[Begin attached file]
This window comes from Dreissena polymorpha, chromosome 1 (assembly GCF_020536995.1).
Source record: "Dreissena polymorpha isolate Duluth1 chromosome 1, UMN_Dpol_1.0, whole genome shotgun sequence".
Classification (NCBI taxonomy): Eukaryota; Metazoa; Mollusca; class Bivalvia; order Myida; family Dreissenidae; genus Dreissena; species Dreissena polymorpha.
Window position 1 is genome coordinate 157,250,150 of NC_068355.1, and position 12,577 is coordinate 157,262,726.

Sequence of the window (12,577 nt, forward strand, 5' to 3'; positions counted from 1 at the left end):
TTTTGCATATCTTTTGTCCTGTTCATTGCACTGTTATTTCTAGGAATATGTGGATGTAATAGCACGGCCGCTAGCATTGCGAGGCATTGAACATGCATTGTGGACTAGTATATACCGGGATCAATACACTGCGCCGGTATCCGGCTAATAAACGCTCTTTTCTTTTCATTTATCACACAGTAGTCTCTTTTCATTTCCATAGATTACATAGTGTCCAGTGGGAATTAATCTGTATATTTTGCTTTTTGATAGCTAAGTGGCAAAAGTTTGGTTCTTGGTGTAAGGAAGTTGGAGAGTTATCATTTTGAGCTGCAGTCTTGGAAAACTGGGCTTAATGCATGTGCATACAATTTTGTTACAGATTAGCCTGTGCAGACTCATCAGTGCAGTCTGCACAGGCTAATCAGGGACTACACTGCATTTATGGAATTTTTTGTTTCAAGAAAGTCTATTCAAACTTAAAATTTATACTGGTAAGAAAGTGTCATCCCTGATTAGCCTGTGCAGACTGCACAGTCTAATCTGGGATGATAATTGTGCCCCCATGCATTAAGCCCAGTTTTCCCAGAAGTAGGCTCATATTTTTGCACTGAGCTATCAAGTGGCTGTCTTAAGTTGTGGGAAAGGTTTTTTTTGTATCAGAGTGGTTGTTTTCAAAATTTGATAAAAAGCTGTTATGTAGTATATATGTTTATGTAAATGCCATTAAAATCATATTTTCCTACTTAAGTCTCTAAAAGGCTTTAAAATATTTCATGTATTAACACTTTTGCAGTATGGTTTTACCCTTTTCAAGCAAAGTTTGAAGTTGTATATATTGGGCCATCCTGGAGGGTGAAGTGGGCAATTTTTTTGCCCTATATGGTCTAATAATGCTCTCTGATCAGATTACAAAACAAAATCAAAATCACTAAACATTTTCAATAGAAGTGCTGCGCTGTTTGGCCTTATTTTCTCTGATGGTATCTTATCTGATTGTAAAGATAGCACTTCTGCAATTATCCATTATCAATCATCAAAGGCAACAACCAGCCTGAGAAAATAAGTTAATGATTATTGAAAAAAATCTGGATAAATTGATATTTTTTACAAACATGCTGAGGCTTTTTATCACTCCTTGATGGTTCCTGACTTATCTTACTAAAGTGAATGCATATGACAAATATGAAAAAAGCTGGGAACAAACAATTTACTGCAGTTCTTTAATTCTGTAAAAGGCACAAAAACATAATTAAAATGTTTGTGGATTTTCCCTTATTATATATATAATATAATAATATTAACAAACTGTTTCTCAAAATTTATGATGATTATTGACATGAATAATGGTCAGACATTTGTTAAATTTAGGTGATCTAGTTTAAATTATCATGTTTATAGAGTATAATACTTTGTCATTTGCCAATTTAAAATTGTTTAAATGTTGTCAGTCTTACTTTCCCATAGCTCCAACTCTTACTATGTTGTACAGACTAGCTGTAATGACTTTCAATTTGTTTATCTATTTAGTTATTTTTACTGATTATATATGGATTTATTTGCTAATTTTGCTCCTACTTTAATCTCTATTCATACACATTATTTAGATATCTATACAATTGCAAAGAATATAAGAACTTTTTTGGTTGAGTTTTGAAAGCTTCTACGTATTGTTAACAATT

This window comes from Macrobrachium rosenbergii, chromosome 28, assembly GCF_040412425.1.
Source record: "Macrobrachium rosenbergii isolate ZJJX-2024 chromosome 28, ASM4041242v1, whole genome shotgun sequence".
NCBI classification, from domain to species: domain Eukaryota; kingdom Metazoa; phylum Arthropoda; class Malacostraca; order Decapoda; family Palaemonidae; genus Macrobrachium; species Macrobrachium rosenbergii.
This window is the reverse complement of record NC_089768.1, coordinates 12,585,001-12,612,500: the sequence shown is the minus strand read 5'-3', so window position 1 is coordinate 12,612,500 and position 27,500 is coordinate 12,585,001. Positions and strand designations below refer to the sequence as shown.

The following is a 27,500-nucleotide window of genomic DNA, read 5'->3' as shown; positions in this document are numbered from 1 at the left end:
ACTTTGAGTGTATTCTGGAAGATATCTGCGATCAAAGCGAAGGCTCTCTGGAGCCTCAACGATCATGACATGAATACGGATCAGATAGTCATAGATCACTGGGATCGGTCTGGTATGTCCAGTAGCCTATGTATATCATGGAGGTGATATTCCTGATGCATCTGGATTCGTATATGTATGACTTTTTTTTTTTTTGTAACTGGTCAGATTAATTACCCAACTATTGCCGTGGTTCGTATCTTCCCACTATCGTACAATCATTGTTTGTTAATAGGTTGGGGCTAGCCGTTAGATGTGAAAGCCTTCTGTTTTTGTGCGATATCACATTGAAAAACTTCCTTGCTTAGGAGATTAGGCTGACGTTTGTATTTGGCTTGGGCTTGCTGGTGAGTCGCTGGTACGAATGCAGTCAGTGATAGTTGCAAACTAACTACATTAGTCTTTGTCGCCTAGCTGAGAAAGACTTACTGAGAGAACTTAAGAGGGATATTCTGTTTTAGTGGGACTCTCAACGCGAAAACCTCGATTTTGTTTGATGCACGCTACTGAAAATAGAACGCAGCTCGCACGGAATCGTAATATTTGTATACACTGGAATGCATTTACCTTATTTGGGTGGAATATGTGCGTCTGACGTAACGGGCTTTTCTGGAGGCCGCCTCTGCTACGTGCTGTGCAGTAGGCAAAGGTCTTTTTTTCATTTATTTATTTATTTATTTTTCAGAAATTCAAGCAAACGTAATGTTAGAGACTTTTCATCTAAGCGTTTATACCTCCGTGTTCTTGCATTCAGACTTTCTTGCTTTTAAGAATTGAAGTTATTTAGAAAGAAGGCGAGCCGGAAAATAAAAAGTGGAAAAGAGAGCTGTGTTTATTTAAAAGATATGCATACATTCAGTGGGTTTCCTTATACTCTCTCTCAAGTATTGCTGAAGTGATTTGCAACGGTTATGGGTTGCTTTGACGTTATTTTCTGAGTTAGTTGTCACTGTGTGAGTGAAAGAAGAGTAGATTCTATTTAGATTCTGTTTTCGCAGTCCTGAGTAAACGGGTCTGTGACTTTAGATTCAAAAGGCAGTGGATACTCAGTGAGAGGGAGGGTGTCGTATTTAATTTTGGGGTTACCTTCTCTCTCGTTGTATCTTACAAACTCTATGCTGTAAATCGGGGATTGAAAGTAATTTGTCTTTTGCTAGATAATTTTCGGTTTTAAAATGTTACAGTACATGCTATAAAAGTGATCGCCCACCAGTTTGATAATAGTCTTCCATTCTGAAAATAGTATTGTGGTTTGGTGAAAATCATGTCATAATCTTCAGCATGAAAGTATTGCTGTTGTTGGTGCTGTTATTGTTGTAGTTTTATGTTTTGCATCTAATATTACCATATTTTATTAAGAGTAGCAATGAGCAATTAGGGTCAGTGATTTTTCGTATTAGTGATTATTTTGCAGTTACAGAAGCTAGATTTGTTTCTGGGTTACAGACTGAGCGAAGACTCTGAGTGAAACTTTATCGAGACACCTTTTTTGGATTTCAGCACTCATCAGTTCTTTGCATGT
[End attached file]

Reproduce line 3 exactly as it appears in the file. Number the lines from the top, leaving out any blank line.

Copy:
Classification (NCBI taxonomy): Eukaryota; Metazoa; Mollusca; class Bivalvia; order Myida; family Dreissenidae; genus Dreissena; species Dreissena polymorpha.